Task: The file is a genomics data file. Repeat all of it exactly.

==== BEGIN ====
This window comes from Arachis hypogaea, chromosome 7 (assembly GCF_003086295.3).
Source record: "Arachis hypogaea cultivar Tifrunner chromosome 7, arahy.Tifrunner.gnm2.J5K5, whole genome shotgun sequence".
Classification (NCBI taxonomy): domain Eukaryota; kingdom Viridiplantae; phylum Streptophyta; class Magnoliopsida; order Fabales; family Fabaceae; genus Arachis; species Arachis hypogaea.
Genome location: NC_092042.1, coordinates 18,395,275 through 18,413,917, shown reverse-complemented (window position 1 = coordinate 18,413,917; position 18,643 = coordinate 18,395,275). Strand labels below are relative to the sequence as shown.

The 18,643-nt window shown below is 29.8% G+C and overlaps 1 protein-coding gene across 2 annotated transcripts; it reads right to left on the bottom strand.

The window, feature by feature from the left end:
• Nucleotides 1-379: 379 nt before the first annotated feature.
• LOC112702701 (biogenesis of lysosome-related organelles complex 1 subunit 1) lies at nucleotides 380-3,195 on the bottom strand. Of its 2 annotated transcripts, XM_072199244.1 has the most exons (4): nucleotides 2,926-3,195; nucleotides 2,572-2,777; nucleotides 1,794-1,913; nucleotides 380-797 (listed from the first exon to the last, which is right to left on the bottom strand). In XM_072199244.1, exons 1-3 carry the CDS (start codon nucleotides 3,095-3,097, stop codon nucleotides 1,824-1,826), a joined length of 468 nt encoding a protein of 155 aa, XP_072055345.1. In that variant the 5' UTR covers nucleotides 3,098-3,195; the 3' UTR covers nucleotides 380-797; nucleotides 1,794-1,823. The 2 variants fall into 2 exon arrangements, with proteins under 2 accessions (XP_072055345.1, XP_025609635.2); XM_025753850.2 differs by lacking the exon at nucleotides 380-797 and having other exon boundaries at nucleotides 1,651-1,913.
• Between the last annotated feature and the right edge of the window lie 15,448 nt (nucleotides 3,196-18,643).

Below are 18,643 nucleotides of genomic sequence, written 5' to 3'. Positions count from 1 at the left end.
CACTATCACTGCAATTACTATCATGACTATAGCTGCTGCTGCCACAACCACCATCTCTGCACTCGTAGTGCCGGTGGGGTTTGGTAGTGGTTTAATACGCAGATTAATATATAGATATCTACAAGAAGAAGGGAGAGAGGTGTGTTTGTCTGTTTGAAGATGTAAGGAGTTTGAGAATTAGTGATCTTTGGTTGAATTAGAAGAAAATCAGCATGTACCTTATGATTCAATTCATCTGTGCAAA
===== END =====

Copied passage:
This window comes from Arachis hypogaea, chromosome 7 (assembly GCF_003086295.3).
Source record: "Arachis hypogaea cultivar Tifrunner chromosome 7, arahy.Tifrunner.gnm2.J5K5, whole genome shotgun sequence".
Classification (NCBI taxonomy): domain Eukaryota; kingdom Viridiplantae; phylum Streptophyta; class Magnoliopsida; order Fabales; family Fabaceae; genus Arachis; species Arachis hypogaea.
Genome location: NC_092042.1, coordinates 18,395,275 through 18,413,917, shown reverse-complemented (window position 1 = coordinate 18,413,917; position 18,643 = coordinate 18,395,275). Strand labels below are relative to the sequence as shown.

The 18,643-nt window shown below is 29.8% G+C and overlaps 1 protein-coding gene across 2 annotated transcripts; it reads right to left on the bottom strand.

The window, feature by feature from the left end:
• Nucleotides 1-379: 379 nt before the first annotated feature.
• LOC112702701 (biogenesis of lysosome-related organelles complex 1 subunit 1) lies at nucleotides 380-3,195 on the bottom strand. Of its 2 annotated transcripts, XM_072199244.1 has the most exons (4): nucleotides 2,926-3,195; nucleotides 2,572-2,777; nucleotides 1,794-1,913; nucleotides 380-797 (listed from the first exon to the last, which is right to left on the bottom strand). In XM_072199244.1, exons 1-3 carry the CDS (start codon nucleotides 3,095-3,097, stop codon nucleotides 1,824-1,826), a joined length of 468 nt encoding a protein of 155 aa, XP_072055345.1. In that variant the 5' UTR covers nucleotides 3,098-3,195; the 3' UTR covers nucleotides 380-797; nucleotides 1,794-1,823. The 2 variants fall into 2 exon arrangements, with proteins under 2 accessions (XP_072055345.1, XP_025609635.2); XM_025753850.2 differs by lacking the exon at nucleotides 380-797 and having other exon boundaries at nucleotides 1,651-1,913.
• Between the last annotated feature and the right edge of the window lie 15,448 nt (nucleotides 3,196-18,643).

Below are 18,643 nucleotides of genomic sequence, written 5' to 3'. Positions count from 1 at the left end.
CACTATCACTGCAATTACTATCATGACTATAGCTGCTGCTGCCACAACCACCATCTCTGCACTCGTAGTGCCGGTGGGGTTTGGTAGTGGTTTAATACGCAGATTAATATATAGATATCTACAAGAAGAAGGGAGAGAGGTGTGTTTGTCTGTTTGAAGATGTAAGGAGTTTGAGAATTAGTGATCTTTGGTTGAATTAGAAGAAAATCAGCATGTACCTTATGATTCAATTCATCTGTGCAAA